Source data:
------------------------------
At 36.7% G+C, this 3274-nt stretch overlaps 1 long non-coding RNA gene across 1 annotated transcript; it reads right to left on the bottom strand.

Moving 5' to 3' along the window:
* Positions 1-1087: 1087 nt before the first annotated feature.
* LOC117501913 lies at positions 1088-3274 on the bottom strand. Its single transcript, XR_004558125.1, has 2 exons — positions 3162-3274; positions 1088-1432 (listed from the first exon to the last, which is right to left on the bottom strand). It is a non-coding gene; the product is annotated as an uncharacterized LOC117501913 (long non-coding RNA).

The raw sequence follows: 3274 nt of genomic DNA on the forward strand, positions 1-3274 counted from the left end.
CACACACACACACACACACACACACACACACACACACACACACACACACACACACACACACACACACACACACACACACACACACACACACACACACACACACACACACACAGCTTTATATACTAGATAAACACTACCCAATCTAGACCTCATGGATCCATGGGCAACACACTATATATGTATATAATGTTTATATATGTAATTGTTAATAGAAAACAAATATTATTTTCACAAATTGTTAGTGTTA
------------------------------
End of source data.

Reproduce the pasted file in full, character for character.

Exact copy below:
At 36.7% G+C, this 3274-nt stretch overlaps 1 long non-coding RNA gene across 1 annotated transcript; it reads right to left on the bottom strand.

Moving 5' to 3' along the window:
* Positions 1-1087: 1087 nt before the first annotated feature.
* LOC117501913 lies at positions 1088-3274 on the bottom strand. Its single transcript, XR_004558125.1, has 2 exons — positions 3162-3274; positions 1088-1432 (listed from the first exon to the last, which is right to left on the bottom strand). It is a non-coding gene; the product is annotated as an uncharacterized LOC117501913 (long non-coding RNA).

The raw sequence follows: 3274 nt of genomic DNA on the forward strand, positions 1-3274 counted from the left end.
CACACACACACACACACACACACACACACACACACACACACACACACACACACACACACACACACACACACACACACACACACACACACACACACACACACACACACACACAGCTTTATATACTAGATAAACACTACCCAATCTAGACCTCATGGATCCATGGGCAACACACTATATATGTATATAATGTTTATATATGTAATTGTTAATAGAAAACAAATATTATTTTCACAAATTGTTAGTGTTA